June 1, 2011
by Shane Whitaker
Bakeries generally produce a large variety of products and deliver them to many customers that have various order sizes. This means a huge mix of products needs to crisscross the warehouse to reach the end customer quickly and accurately. Yet many bakeries still rely on clipboards with sheets of paper to ensure orders get properly staged and loaded onto route trucks.
Such paper-based systems can lead to many errors because numbers can be misread, products improperly picked and placed, and orders incorrectly rationed if shortages occur for a particular item. To avoid these issues and improve labor efficiency, many bakeries are installing warehouse management systems (WMS) and/or paperless dispatching methods.
“Success in distribution is simply based on how well you control three aspects of your product: item, quantity and location,” said Kelson Elam, managing partner, Genesta, Rockwall, TX. “All of Genesta’s tools drive control of these three aspects through bar-code scanning, voice direction and data collection. The systems that enable these controls are selected to answer the [bakers’] needs, simplify their issues and allow them to build forward.”
Distribution software is not an off-the-shelf purchase, and dispatching systems are generally customized to a bakery’s specific requirements and products. Several vendors address this need and offer individualized solutions to meet bakeries’ particular needs.
Bakeries generally install dispatching systems as a way to reduce labor. “To remain competitive, bakeries must cut costs in dispatching,” said Joerg Schlag, president and CEO, ToolBox Software North America, Inc., St. Paul, MN. “The bakeries using dispoTool report up to 30% of savings in labor costs, and payback periods from 12 to 18 month are the norm. Not to mention the savings from accuracy and On-Time-In-Full [order fulfillment].” (See “Labriola in Ship Shape.”)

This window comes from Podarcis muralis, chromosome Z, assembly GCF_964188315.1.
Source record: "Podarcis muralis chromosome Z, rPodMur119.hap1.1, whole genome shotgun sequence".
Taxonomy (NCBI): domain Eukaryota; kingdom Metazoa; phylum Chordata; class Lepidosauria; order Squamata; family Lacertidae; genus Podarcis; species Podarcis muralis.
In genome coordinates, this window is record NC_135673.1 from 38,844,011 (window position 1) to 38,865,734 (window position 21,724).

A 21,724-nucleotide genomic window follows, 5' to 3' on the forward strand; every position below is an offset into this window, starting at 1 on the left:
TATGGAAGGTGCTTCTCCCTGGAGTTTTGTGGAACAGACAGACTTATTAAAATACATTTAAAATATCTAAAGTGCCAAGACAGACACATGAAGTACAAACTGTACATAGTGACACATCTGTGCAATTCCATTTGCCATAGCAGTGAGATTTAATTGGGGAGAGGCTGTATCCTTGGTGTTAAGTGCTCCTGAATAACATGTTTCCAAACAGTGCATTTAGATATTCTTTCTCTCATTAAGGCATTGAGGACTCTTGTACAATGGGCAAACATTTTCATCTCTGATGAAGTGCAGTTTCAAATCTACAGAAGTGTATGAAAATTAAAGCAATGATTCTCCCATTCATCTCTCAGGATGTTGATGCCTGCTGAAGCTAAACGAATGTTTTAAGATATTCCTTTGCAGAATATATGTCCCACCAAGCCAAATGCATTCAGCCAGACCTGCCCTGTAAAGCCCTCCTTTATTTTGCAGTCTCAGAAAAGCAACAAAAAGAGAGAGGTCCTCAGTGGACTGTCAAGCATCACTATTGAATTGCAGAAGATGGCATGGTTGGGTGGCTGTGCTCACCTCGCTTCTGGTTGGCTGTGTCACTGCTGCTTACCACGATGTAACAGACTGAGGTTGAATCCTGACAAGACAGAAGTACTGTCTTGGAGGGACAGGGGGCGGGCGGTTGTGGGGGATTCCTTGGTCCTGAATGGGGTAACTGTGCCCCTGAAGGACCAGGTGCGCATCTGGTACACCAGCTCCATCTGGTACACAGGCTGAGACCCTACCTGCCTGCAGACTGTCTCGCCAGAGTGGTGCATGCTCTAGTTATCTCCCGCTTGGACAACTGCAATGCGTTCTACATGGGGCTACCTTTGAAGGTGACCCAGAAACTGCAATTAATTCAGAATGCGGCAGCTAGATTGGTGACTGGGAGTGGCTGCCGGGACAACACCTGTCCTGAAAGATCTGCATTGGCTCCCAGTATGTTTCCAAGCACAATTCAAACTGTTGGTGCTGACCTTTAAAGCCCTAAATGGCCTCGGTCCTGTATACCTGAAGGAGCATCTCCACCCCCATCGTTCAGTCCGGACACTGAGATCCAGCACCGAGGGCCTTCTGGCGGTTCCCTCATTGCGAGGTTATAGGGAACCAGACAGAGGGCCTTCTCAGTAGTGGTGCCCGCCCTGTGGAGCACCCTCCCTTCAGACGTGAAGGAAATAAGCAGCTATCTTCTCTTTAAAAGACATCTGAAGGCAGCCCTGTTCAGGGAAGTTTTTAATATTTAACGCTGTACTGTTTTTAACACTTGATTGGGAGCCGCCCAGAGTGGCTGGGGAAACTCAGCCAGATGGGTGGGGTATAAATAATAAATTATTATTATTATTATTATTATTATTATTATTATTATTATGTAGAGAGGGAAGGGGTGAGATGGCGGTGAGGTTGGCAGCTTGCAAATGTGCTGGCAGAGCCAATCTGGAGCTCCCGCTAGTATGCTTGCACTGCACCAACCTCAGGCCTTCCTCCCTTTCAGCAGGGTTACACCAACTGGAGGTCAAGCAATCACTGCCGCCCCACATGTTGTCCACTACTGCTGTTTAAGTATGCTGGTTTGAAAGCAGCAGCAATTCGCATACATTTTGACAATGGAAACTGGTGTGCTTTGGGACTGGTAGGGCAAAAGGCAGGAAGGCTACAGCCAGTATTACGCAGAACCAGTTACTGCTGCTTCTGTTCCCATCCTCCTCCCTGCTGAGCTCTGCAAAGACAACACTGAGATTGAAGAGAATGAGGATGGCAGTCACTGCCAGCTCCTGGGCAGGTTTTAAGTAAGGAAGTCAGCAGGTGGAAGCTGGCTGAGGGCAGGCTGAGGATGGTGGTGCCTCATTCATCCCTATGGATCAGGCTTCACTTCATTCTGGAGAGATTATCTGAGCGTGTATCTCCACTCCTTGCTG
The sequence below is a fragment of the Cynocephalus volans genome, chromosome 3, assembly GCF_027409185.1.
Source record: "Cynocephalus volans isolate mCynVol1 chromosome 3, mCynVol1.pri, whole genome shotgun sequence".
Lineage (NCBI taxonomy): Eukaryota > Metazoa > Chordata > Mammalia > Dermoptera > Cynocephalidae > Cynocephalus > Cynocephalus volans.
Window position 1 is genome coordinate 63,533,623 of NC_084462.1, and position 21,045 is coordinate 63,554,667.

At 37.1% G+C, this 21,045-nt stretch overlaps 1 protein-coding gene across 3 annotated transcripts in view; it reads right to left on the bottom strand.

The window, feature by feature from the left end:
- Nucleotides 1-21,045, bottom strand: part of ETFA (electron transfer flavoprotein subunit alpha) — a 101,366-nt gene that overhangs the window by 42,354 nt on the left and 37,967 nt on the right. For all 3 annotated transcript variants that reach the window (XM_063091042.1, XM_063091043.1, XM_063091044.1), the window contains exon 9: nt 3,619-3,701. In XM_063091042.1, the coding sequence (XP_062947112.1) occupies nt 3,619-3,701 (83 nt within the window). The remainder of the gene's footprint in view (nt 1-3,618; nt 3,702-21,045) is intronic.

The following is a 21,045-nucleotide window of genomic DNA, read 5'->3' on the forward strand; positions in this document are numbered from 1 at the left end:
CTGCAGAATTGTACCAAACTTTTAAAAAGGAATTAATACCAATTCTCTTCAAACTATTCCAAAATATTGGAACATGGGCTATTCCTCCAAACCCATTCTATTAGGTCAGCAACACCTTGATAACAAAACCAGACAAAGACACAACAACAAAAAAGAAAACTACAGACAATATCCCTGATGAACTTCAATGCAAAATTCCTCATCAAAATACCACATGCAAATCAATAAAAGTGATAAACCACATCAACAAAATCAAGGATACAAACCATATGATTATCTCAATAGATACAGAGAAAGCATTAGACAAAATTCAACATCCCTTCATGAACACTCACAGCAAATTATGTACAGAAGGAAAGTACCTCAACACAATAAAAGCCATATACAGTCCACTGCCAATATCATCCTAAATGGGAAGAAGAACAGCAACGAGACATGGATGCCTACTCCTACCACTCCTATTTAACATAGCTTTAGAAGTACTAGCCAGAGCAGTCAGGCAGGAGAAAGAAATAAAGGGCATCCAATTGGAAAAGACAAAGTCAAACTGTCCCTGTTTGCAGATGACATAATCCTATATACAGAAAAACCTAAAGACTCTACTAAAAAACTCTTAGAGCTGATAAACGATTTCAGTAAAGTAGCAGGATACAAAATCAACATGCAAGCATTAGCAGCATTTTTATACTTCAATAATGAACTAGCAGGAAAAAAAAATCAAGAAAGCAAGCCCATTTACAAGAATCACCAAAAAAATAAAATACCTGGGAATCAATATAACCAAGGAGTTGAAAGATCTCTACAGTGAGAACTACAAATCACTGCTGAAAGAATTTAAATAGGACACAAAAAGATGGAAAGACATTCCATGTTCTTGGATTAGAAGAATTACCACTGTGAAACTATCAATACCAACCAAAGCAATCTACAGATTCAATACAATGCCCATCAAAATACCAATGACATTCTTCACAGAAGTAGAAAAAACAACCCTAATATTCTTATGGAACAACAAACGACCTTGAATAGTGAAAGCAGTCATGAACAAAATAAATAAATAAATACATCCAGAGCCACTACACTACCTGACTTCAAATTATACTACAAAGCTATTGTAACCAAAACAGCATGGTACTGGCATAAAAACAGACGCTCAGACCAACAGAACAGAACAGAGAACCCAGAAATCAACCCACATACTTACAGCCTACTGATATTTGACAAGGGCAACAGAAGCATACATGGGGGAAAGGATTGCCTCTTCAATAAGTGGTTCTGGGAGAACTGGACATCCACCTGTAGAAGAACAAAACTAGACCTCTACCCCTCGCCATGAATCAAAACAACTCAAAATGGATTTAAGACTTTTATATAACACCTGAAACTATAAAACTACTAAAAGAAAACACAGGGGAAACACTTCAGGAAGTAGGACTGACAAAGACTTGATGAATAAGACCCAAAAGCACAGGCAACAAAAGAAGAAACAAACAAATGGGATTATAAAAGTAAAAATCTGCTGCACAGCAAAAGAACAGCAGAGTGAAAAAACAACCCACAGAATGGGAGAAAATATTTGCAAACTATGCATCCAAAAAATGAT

ToolBox’s dispoTool paperless dispatching and WMS is specially designed for bakeries, and the company’s core market is independent bakeries. “Independent means unique,” Mr. Schlag said. “Not only unique in quality and variety of products but also in organization and their distribution process.”
As such, the company offers customized systems. “A distribution system is not only a tool for saving money, but more importantly, it will be a management system,” he said. “The bottleneck in bakeries is usually dispatching and distribution. Eliminating this issue, along with track and trace, is the core target of distribution systems in the future.”
In addition to installing its pick-to-light or put-to-light functions that use multicolored displays, ToolBox now offers more connection tools for multiple-plant bakeries, thus enabling intercompany data exchange. “We also completed some installations for complete track-and-trace of batches throughout production in the US and Canada,” Mr. Schlag added.
A WMS adds value because the dispatching process is labor intensive when no technology is involved, according to Marc Braun, president of US operations, Pcdata, Inc., East Granby, CT. “[Operators] are always walking around with papers in their hands rather than the product they need to be dispensing, and that takes away their effectiveness,” he said. “It actually hinders getting done what needs to be done.”
He estimated bakeries could earn 30 to 40% labor savings with the company’s Distrib WMS; however, the real payback is by providing greater service to customers. “Accuracy is a big benefit,” Mr. Braun said. “I don’t know if that benefit typically is recognized before the system goes in. What I have heard on numerous occasions is, ‘We thought we were going to get labor savings, but it turns out that after we put the system in, the accuracy and the reduction in delivery errors actually turned out to be a bigger savings.’ ” (See “Path-to-Market for Hostess Brands.”)